State of the Anglican Communion: An African Perspective
Tuesday December 18th, 2007
Rev. Canon Dr. Mwita Akiri
Visiting Scholar at Wycliffe College, Rev. Canon Dr. Mwita Akiri, General Secretary of the Anglican Church of Tanzania, in an address to a joint meeting of Wycliffe and Trinity College faculty and students, held at Trinity College on November 28, 2007, spoke of the fact that it was "obvious that Africa has been on the spotlight in the current debate and crisis in the Anglican Communion. On the one hand, there is a sense of hope among some Christians in the West, that they have brothers and sisters in a continent where the Church is doing well in mission, and that Africa may have something to offer to the wider Anglican Communion. On the other hand, there are symptoms of renewed interest in the old stereotypes, with African church leaders and one might say the African Christians being blamed and at times abused or being accused unfairly. Yet Africa is not the originator of the current crisis in the Anglican Communion on the issue of homosexuality. The fact is that the whole issue that has now plunged all of us into a crisis started off badly in North America, with actions and counter-actions taking the center stage. There was little room for people on both sides to hear one another. The level of suspicion is now very high. This is damaging relationships not only in North America but in the entire Anglican Communion."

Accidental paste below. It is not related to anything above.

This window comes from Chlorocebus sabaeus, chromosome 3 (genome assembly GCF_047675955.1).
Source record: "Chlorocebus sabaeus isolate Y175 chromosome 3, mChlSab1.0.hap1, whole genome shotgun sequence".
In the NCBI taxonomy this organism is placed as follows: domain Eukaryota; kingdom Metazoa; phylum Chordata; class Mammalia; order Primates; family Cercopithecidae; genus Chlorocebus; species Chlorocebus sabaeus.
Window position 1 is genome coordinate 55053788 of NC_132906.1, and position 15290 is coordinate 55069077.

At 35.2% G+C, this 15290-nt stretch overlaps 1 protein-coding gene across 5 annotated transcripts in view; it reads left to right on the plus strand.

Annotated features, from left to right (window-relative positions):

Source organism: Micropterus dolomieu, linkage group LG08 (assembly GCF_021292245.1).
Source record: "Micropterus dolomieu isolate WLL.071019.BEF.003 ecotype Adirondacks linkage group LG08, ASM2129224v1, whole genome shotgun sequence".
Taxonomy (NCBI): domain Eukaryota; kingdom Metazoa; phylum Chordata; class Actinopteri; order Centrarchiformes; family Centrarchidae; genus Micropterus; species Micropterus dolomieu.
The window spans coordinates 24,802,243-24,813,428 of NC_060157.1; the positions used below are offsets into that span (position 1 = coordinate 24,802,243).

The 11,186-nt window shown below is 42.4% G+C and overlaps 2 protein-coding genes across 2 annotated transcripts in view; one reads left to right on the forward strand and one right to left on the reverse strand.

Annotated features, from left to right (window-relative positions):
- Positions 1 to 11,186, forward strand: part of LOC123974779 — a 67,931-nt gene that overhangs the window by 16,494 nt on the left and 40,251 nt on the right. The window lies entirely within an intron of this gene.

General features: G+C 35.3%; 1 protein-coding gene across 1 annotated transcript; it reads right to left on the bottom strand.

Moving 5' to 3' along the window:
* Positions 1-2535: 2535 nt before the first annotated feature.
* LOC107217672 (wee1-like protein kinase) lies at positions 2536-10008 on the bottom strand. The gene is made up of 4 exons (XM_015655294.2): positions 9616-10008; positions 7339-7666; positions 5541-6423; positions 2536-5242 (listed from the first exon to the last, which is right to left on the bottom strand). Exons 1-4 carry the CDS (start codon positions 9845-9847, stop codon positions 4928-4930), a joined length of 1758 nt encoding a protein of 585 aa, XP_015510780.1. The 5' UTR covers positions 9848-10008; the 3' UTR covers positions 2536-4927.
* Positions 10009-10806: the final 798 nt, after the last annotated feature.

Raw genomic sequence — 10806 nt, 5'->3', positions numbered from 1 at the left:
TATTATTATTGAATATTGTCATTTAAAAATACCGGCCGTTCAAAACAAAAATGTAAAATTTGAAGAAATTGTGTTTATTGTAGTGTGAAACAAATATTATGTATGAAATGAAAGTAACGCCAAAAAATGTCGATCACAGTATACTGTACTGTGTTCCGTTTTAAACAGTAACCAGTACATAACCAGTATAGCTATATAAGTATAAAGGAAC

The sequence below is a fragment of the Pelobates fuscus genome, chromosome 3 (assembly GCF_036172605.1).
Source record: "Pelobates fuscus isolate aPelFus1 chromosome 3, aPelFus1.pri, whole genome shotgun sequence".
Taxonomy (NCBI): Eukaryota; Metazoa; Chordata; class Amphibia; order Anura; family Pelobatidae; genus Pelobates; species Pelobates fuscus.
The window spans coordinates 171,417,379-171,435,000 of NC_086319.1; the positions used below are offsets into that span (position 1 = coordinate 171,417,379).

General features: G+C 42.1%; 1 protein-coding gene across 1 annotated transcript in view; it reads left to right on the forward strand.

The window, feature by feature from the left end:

Read the full text of Rev. Dr. Akiri's address below.
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